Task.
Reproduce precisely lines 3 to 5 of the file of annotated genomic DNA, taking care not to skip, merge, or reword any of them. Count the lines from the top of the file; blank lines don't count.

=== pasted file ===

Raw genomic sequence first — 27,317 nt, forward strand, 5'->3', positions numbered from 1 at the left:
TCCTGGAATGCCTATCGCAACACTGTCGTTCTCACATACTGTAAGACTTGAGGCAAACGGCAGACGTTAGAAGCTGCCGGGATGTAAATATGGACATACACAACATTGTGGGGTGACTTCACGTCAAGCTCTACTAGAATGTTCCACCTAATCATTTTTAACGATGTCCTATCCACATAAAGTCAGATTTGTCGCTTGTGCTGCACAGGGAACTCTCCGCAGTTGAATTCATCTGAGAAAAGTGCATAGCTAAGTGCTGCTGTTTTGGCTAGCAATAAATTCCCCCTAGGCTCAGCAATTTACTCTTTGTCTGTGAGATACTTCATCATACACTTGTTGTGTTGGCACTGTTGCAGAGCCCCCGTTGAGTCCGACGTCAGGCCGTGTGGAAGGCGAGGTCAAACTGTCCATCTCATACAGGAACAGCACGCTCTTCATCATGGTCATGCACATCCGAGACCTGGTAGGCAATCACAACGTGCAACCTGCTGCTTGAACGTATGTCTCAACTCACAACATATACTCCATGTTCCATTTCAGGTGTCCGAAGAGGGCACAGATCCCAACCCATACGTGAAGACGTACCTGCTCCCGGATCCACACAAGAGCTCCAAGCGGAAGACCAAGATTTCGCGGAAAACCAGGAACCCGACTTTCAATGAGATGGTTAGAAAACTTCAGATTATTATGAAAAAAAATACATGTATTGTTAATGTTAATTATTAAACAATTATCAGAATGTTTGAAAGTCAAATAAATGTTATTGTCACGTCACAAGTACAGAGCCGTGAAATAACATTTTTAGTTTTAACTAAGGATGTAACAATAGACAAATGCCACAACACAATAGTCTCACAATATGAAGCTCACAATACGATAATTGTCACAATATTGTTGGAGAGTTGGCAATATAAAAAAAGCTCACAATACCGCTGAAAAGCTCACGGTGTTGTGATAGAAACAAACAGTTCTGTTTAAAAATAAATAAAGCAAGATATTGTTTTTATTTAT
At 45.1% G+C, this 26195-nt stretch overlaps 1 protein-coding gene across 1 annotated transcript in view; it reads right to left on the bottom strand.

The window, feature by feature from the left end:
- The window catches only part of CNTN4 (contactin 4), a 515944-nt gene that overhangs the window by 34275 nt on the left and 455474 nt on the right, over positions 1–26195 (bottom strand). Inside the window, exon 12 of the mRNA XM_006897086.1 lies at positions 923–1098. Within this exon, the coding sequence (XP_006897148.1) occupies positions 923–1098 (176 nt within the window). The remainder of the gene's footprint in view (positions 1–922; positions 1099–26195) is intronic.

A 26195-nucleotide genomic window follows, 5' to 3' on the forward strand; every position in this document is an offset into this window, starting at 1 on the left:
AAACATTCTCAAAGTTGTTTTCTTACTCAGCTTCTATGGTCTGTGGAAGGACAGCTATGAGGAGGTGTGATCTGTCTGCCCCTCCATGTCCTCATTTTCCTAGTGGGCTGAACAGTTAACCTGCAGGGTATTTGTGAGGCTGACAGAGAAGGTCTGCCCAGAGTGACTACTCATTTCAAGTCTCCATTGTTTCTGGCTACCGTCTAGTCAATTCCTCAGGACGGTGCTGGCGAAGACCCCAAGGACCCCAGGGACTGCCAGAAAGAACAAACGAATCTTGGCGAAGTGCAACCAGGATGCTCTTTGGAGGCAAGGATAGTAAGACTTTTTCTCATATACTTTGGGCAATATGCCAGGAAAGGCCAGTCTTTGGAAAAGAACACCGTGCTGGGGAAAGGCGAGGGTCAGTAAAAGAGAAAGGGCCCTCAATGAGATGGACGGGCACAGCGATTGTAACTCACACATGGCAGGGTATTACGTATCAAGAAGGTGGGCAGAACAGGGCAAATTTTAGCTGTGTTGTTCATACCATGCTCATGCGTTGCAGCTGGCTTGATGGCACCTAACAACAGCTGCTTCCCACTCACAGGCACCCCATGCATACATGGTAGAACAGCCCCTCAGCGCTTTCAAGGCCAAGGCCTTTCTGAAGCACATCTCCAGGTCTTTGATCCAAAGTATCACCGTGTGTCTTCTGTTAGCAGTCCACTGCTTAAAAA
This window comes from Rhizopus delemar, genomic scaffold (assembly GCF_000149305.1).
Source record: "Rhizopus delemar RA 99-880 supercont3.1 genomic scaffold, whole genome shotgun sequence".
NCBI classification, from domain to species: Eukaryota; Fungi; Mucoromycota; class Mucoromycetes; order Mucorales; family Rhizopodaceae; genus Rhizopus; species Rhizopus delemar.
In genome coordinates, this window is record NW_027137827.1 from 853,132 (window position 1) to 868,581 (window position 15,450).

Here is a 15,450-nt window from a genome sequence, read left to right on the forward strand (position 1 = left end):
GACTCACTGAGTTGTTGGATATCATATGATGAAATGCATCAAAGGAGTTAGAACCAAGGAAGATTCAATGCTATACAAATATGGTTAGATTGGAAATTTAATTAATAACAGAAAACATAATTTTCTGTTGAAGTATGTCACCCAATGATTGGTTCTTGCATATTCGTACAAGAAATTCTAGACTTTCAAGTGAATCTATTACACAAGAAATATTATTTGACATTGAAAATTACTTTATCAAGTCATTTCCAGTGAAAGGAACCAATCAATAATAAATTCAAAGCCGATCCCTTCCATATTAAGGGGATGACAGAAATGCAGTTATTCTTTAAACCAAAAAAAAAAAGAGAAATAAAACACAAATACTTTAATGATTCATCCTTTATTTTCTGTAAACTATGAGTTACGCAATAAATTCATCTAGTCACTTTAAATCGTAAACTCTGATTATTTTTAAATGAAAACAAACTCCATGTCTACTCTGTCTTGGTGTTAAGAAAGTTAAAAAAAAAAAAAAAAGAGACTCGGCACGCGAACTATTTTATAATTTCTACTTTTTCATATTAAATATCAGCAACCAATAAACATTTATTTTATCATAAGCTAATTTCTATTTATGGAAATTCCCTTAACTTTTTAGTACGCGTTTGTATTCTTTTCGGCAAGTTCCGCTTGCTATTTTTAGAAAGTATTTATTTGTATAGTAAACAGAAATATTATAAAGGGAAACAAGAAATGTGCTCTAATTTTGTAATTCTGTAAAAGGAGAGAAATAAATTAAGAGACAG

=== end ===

At 45.1% G+C, this 26195-nt stretch overlaps 1 protein-coding gene across 1 annotated transcript in view; it reads right to left on the bottom strand.

The window, feature by feature from the left end:
- The window catches only part of CNTN4 (contactin 4), a 515944-nt gene that overhangs the window by 34275 nt on the left and 455474 nt on the right, over positions 1–26195 (bottom strand). Inside the window, exon 12 of the mRNA XM_006897086.1 lies at positions 923–1098. Within this exon, the coding sequence (XP_006897148.1) occupies positions 923–1098 (176 nt within the window). The remainder of the gene's footprint in view (positions 1–922; positions 1099–26195) is intronic.